The first numbers for the 2020 Canadian housing market are in and they point to steadily heating real estate conditions this year, with more double digit-increases in sales and prices recorded in January compared to 2019.
According to the latest report from the Canadian Real Estate Association, the number of home transactions rose 11.5% year over year, while the average home price increased 11.2% to $504,350. More telling, the MLS Home Price Index, which measures the overall value of homes sold, was up 4.7% y-o-y, its eighth-monthly gain and up 5.5% from the May 2018 low. Overall home values were up in 14 of the 18 markets that CREA tracks.
Too Few New Listings Put the Squeeze on Home Buyers
However, the defining feature of today’s housing market is a lack of new supply. That’s putting the squeeze on home buyers, and has even trickled down into short-term sales; with too few options to satiate demand in some markets, month-over-month sales actually dipped by -2.9%, despite the year-over-year picture reflecting the best January sales figures seen in 12 years. Overall, new listings remain at a decade-low.
That’s shifted the current market power dynamic strongly to sellers, says CREA Chief Economist Shaun Cathcart, who suggests many are likely waiting for nicer weather to put their home on their market, contributing to a crunch in the short term.
“Looking at local market trends across the country, one thing that stands out in markets with historically tight supply is a larger than normal drop in new listings at this time of year. The logic being that if you are a seller, you’re not just choosing when to list, but effectively when to sell, so why not hold off until the spring when the weather is better and more buyers are looking?” he says.
“Deferred listings mean deferred sales which could explain some of January’s decline in activity. The question going forward is how many sellers are out there waiting to list their property, how much demand will respond, and how that will impact prices later this year.”
Prairie Markets Continue to Struggle
However, as has been the long-developing trend, supply issues aren’t equal across the nation – several markets, particularly in the Prairies and parts of eastern Canada, can actually still be considered buyers’ markets.
Said CREA President Jason Stephen, “Home price growth continues to pick up in housing markets where listings are in short supply, particularly in southern, central, and eastern Ontario. Meanwhile, ample supply across the Prairies and in Newfoundland and Labrador is resulting in ongoing competition among sellers.”
Canada Remains in Sellers’ Market
However, the very slight increase in listings noted last month has marginally lowered the national sales-to-new-listings ratio (SNLR) to 65.1% from the 67.2% in December. This ratio, which is calculated by dividing the number of sales by the number of new listings brought to market over the course of the month, is an indicator of the level of buyer competition. A ratio percentage between 40 – 60% points to a balanced market, while above and below that threshold reveal sellers’ and buyers’ market conditions, respectively.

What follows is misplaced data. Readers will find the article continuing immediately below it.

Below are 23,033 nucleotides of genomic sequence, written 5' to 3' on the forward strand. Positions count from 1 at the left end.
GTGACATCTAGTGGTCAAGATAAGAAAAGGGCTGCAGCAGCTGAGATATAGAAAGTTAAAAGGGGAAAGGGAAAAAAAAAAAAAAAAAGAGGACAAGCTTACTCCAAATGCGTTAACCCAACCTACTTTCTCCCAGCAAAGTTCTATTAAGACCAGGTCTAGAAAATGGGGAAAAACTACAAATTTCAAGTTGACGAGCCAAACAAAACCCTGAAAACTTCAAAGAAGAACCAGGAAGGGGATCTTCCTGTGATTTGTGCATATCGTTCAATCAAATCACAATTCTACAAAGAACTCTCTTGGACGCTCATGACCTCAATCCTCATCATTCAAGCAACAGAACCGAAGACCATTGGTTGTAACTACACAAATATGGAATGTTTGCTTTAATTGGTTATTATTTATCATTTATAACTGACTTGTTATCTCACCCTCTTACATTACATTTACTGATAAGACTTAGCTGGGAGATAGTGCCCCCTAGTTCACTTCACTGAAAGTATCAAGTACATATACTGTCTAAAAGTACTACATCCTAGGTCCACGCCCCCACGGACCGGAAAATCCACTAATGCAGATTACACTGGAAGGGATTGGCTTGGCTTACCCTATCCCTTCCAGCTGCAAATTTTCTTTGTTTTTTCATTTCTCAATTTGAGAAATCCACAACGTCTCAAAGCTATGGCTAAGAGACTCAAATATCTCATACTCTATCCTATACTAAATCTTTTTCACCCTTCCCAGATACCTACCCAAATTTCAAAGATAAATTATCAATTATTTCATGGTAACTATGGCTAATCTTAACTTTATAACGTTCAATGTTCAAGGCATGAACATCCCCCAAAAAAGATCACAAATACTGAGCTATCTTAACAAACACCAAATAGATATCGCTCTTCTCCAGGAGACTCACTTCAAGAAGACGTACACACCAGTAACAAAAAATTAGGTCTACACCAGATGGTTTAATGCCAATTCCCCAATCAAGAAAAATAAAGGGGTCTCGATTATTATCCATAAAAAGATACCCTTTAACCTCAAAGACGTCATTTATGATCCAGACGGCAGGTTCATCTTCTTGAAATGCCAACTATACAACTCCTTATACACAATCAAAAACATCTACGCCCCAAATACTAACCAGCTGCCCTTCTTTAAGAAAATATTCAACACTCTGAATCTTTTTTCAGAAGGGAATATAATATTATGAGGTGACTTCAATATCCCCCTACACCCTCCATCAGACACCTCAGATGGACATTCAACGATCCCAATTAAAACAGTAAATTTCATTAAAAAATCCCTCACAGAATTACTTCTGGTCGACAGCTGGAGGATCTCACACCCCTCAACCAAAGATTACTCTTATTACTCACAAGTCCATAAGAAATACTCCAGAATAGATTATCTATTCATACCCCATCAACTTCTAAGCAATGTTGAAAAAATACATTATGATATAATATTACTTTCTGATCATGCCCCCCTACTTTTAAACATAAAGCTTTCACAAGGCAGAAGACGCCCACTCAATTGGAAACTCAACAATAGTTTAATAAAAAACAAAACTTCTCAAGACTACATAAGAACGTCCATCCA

For perspective, the long-term average for the national SNLR is 53.8% – the market has outperformed this over the last four months, indicating sellers’ markets are sticking around, and will put upward pressure on home prices should they continue to do so.
As well, the total months of inventory – the amount of time it would take to sell off all of the available MLS listings in Canada – is 4.2, where it has remained for the previous three months. That’s a full month below the long-term average of 5.2 months. However, like new listings, shortages in available supply range across Canada, with some markets, including the Prairies and Newfoundland and Labrador, continuing to experience a glut.
Ontario, BC Home Prices Set to Sizzle
Due to the tight sellers’ markets found in most of Canada’s cities, home prices are on the rise, especially in Ontario’s Greater Golden Horseshoe such as homes for sale in Toronto and in parts of British Columbia.
Vancouver real estate, in particular, is seeing values bounce back after several years of declines. While y-o-y prices are still -1.2% where they were in 2019 in Greater Vancouver, the pace of declines is slowing. Prices are up, however, by 0.3% in the Fraser Valley, 3.5% in the Okanagan Valley, 3.4% in Victoria, and 4% on the rest of Vancouver Island.
In contrast, the Prairie markets of Calgary, Edmonton, and Saskatoon have posted small y-o-y declines while prices plunged -6.9% in Regina. In Ontario, double-digit price growth continues to be the norm, especially across the GGH. Ottawa, Montreal, and Moncton are also booming, with prices up 13.7%, 9.8%, and 6.4%, respectively.
By home type, apartments are leading the market in terms of price growth, up 5%, with two-storey single-family homes up 4.8%. That’s followed by one-store single-family at 4.4%, and townhouses up by 4.2%.
Check out the infographic below to see how home prices performed in Canada’s largest markets in January: